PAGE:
The discrimination laws hold after an applicant is employed. “Once you are in employment then disability discrimination law protects you in ensuring that employers are obliged to make small, or reasonable, amendments to your work environment or schedule if they are necessary.”
Further, “More serious employment situations can arise if the employee is considered, due to their illness, to be what is known as a ‘direct threat.’ In the US this can be a defense an employer will use against any accusation of discrimination. However the direct threat defense cannot be used without employers first proving that they have made reasonable accommodation for an employee. They must also prove that they have undertaken a risk assessment in respect of the individual concerned.”
And, “Essentially, not telling your employer formally at any point means that you waive any rights, not only to reasonable accommodation, but to any future disability discrimination issues which might arise.”
A place where the legal and personal considerations intersect is stated succinctly: “Your employer can only provide reasonable accommodation if he is aware you have a disability. If he does not, then obviously such changes cannot be enforced. Neither can your employer be accused of being discriminatory if he was not made aware you had a disability in the first place.”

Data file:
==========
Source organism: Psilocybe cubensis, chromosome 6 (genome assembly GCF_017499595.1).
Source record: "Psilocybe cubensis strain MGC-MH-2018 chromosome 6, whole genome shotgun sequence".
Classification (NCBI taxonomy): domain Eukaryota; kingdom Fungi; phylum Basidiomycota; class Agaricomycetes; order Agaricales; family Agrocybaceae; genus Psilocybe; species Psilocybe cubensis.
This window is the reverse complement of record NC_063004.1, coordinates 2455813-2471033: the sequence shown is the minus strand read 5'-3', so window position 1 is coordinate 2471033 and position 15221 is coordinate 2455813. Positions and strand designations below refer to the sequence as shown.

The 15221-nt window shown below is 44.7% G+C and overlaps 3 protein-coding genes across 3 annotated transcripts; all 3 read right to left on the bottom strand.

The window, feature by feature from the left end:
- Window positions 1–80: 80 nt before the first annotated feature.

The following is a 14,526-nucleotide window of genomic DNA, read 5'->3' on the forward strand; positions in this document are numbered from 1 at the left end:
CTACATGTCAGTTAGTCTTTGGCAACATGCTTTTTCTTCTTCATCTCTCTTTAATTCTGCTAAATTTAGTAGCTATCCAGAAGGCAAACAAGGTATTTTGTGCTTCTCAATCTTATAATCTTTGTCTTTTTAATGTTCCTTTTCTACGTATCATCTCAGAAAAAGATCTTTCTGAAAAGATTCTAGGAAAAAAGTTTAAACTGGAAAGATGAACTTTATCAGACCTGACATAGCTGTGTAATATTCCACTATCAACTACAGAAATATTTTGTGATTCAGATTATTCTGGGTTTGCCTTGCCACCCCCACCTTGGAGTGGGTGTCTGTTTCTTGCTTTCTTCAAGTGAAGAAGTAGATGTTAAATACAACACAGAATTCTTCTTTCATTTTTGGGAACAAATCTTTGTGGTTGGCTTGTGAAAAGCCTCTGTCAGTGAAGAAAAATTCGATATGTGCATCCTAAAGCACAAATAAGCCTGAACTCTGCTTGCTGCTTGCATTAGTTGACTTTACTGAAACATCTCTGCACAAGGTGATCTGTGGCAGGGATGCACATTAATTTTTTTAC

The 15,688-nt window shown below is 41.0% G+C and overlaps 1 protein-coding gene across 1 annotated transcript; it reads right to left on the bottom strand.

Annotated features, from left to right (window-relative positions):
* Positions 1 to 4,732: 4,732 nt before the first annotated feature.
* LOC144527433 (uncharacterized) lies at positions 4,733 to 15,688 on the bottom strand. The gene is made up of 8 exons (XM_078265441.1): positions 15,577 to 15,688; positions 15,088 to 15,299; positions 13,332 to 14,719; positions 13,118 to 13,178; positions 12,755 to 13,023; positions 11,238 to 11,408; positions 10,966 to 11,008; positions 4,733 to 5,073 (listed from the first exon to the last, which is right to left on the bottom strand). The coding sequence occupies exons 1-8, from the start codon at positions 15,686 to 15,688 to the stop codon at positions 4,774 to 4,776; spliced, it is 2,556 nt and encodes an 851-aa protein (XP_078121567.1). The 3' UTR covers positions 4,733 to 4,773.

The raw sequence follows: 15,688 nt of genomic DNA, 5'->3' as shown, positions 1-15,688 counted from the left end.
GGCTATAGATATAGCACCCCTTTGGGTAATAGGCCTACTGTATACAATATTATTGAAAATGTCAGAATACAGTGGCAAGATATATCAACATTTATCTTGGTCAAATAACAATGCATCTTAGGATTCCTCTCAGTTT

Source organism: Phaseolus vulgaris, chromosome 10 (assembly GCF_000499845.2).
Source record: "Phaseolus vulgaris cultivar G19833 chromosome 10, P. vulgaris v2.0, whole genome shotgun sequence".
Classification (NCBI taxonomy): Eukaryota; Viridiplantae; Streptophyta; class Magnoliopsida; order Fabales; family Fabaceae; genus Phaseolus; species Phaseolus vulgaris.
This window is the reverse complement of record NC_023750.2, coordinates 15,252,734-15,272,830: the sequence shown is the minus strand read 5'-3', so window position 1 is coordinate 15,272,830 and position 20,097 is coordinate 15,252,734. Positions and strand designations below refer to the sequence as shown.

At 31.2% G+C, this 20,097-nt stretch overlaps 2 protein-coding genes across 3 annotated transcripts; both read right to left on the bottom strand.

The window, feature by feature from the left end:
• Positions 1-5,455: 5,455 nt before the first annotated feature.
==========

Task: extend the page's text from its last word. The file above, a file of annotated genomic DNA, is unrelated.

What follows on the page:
From the above it is clear that the personal decision is when—and whether—to tell a potential employer/employer that you have diabetes. “Most people,” the post says, “opt not to discuss issues relating to their condition at least until they have secured a position.”
One thing to keep in mind is that your medical records and insurance records are "out there" somewhere, and any employer serious about seeing them will find few impediments.
Being realistic, not discouraging, the writer adds that “the permutations are endless. … It may be that you discover the work environment engages in security checks on staff and visitors to the building. Being embarrassed at work for carrying syringes and medication, which might initially be misconstrued, is not something everyone would feel comfortable with. Depending on the nature of the work and the environment it might also be necessary to establish if there is an area available to check glucose levels or take medication.”
Other personal concerns include informing work colleagues so that, in the event of a hypoglycemic attack, they know what is happening and respond accordingly. There is also the issue of the impact of any progression of the diabetes on job suitability, which could mandate a change of job or workplaces circumstances.
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A delicate balance
Like your blood-sugar levels, the circumstances of present and future employment ask both employees and employers to maintain a delicate balance. Throughout the post, evidence abounds that job discrimination on the grounds of diabetes is real. Being naïve about that is merely impractical.
But the matter is now sufficiently out in the open that employers, particularly of large work forces, also have to reckon with it realistically. Because type-2 diabetes is treatable and therefore manageable, employers increasingly see that the right person is more important than the desirable medical for a job to be done well and in a way that benefits the company.